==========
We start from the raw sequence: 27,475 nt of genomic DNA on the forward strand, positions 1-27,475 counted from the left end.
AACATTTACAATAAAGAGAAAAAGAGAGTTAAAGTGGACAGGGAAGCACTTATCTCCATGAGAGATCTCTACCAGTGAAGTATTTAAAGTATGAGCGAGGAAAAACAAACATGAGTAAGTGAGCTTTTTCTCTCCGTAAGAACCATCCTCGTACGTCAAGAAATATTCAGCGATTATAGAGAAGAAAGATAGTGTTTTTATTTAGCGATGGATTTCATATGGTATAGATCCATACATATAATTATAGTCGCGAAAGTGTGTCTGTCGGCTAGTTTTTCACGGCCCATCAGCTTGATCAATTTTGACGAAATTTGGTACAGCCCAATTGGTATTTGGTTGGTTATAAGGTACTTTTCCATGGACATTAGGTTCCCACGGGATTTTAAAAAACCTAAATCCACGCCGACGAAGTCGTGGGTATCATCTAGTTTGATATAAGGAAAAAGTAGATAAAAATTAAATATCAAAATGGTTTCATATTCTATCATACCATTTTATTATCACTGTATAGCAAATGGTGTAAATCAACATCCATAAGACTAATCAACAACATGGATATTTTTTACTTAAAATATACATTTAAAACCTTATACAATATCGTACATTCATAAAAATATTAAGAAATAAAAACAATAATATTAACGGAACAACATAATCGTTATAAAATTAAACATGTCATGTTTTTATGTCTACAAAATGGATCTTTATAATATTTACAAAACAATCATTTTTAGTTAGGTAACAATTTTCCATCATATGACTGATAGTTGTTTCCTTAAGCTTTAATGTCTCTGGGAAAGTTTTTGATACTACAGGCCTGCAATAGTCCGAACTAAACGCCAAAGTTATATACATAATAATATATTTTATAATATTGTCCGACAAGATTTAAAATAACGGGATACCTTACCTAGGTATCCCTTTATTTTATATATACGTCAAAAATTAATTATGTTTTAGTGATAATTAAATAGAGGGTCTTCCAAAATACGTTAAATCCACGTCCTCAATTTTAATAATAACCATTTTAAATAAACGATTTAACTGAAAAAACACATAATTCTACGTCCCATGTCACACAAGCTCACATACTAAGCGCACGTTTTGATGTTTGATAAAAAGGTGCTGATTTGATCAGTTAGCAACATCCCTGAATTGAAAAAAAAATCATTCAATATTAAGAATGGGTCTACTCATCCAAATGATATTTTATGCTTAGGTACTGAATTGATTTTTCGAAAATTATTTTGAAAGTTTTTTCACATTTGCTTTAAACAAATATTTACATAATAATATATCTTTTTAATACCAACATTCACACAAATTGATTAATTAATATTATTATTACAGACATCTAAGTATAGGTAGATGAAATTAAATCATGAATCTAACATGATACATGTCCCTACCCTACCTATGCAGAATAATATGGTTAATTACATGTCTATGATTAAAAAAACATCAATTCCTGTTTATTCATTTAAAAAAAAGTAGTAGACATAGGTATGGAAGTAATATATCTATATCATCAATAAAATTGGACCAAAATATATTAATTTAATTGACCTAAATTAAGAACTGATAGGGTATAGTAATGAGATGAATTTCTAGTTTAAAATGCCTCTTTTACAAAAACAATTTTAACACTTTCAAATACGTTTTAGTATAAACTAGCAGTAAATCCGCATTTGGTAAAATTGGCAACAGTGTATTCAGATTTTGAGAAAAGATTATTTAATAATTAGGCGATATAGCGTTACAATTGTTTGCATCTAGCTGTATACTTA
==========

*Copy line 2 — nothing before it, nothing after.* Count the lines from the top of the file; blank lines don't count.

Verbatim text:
AACATTTACAATAAAGAGAAAAAGAGAGTTAAAGTGGACAGGGAAGCACTTATCTCCATGAGAGATCTCTACCAGTGAAGTATTTAAAGTATGAGCGAGGAAAAACAAACATGAGTAAGTGAGCTTTTTCTCTCCGTAAGAACCATCCTCGTACGTCAAGAAATATTCAGCGATTATAGAGAAGAAAGATAGTGTTTTTATTTAGCGATGGATTTCATATGGTATAGATCCATACATATAATTATAGTCGCGAAAGTGTGTCTGTCGGCTAGTTTTTCACGGCCCATCAGCTTGATCAATTTTGACGAAATTTGGTACAGCCCAATTGGTATTTGGTTGGTTATAAGGTACTTTTCCATGGACATTAGGTTCCCACGGGATTTTAAAAAACCTAAATCCACGCCGACGAAGTCGTGGGTATCATCTAGTTTGATATAAGGAAAAAGTAGATAAAAATTAAATATCAAAATGGTTTCATATTCTATCATACCATTTTATTATCACTGTATAGCAAATGGTGTAAATCAACATCCATAAGACTAATCAACAACATGGATATTTTTTACTTAAAATATACATTTAAAACCTTATACAATATCGTACATTCATAAAAATATTAAGAAATAAAAACAATAATATTAACGGAACAACATAATCGTTATAAAATTAAACATGTCATGTTTTTATGTCTACAAAATGGATCTTTATAATATTTACAAAACAATCATTTTTAGTTAGGTAACAATTTTCCATCATATGACTGATAGTTGTTTCCTTAAGCTTTAATGTCTCTGGGAAAGTTTTTGATACTACAGGCCTGCAATAGTCCGAACTAAACGCCAAAGTTATATACATAATAATATATTTTATAATATTGTCCGACAAGATTTAAAATAACGGGATACCTTACCTAGGTATCCCTTTATTTTATATATACGTCAAAAATTAATTATGTTTTAGTGATAATTAAATAGAGGGTCTTCCAAAATACGTTAAATCCACGTCCTCAATTTTAATAATAACCATTTTAAATAAACGATTTAACTGAAAAAACACATAATTCTACGTCCCATGTCACACAAGCTCACATACTAAGCGCACGTTTTGATGTTTGATAAAAAGGTGCTGATTTGATCAGTTAGCAACATCCCTGAATTGAAAAAAAAATCATTCAATATTAAGAATGGGTCTACTCATCCAAATGATATTTTATGCTTAGGTACTGAATTGATTTTTCGAAAATTATTTTGAAAGTTTTTTCACATTTGCTTTAAACAAATATTTACATAATAATATATCTTTTTAATACCAACATTCACACAAATTGATTAATTAATATTATTATTACAGACATCTAAGTATAGGTAGATGAAATTAAATCATGAATCTAACATGATACATGTCCCTACCCTACCTATGCAGAATAATATGGTTAATTACATGTCTATGATTAAAAAAACATCAATTCCTGTTTATTCATTTAAAAAAAAGTAGTAGACATAGGTATGGAAGTAATATATCTATATCATCAATAAAATTGGACCAAAATATATTAATTTAATTGACCTAAATTAAGAACTGATAGGGTATAGTAATGAGATGAATTTCTAGTTTAAAATGCCTCTTTTACAAAAACAATTTTAACACTTTCAAATACGTTTTAGTATAAACTAGCAGTAAATCCGCATTTGGTAAAATTGGCAACAGTGTATTCAGATTTTGAGAAAAGATTATTTAATAATTAGGCGATATAGCGTTACAATTGTTTGCATCTAGCTGTATACTTA